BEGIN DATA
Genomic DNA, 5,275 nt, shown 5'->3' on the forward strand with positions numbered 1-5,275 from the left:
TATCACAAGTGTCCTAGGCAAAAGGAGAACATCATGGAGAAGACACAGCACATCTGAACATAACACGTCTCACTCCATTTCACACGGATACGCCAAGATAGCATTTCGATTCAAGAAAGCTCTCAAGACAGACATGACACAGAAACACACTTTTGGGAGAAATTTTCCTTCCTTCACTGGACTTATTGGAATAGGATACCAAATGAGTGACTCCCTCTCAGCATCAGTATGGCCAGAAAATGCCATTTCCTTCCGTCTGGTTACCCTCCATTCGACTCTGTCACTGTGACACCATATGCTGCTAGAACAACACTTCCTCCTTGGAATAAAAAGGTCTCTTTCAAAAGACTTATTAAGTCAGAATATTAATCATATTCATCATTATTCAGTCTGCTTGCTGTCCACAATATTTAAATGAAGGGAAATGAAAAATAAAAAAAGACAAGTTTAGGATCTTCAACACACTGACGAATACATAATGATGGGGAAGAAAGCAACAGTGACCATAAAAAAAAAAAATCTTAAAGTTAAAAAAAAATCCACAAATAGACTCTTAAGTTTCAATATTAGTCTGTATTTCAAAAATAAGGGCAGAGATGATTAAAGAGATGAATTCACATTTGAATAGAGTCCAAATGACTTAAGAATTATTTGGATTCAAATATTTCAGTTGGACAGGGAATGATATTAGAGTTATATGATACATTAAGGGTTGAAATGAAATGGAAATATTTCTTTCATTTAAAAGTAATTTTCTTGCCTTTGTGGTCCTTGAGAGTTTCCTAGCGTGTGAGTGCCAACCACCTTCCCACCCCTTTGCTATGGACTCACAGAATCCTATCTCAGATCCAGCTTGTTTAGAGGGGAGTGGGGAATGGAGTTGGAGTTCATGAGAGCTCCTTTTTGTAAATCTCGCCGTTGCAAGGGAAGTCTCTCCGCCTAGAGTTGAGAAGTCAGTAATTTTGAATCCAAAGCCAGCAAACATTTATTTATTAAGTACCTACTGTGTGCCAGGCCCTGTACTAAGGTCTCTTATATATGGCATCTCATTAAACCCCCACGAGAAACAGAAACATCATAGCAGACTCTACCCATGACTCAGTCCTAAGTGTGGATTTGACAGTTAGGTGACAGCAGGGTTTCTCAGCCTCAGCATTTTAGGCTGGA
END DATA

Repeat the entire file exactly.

Genomic DNA, 5,275 nt, shown 5'->3' on the forward strand with positions numbered 1-5,275 from the left:
TATCACAAGTGTCCTAGGCAAAAGGAGAACATCATGGAGAAGACACAGCACATCTGAACATAACACGTCTCACTCCATTTCACACGGATACGCCAAGATAGCATTTCGATTCAAGAAAGCTCTCAAGACAGACATGACACAGAAACACACTTTTGGGAGAAATTTTCCTTCCTTCACTGGACTTATTGGAATAGGATACCAAATGAGTGACTCCCTCTCAGCATCAGTATGGCCAGAAAATGCCATTTCCTTCCGTCTGGTTACCCTCCATTCGACTCTGTCACTGTGACACCATATGCTGCTAGAACAACACTTCCTCCTTGGAATAAAAAGGTCTCTTTCAAAAGACTTATTAAGTCAGAATATTAATCATATTCATCATTATTCAGTCTGCTTGCTGTCCACAATATTTAAATGAAGGGAAATGAAAAATAAAAAAAGACAAGTTTAGGATCTTCAACACACTGACGAATACATAATGATGGGGAAGAAAGCAACAGTGACCATAAAAAAAAAAAATCTTAAAGTTAAAAAAAAATCCACAAATAGACTCTTAAGTTTCAATATTAGTCTGTATTTCAAAAATAAGGGCAGAGATGATTAAAGAGATGAATTCACATTTGAATAGAGTCCAAATGACTTAAGAATTATTTGGATTCAAATATTTCAGTTGGACAGGGAATGATATTAGAGTTATATGATACATTAAGGGTTGAAATGAAATGGAAATATTTCTTTCATTTAAAAGTAATTTTCTTGCCTTTGTGGTCCTTGAGAGTTTCCTAGCGTGTGAGTGCCAACCACCTTCCCACCCCTTTGCTATGGACTCACAGAATCCTATCTCAGATCCAGCTTGTTTAGAGGGGAGTGGGGAATGGAGTTGGAGTTCATGAGAGCTCCTTTTTGTAAATCTCGCCGTTGCAAGGGAAGTCTCTCCGCCTAGAGTTGAGAAGTCAGTAATTTTGAATCCAAAGCCAGCAAACATTTATTTATTAAGTACCTACTGTGTGCCAGGCCCTGTACTAAGGTCTCTTATATATGGCATCTCATTAAACCCCCACGAGAAACAGAAACATCATAGCAGACTCTACCCATGACTCAGTCCTAAGTGTGGATTTGACAGTTAGGTGACAGCAGGGTTTCTCAGCCTCAGCATTTTAGGCTGGA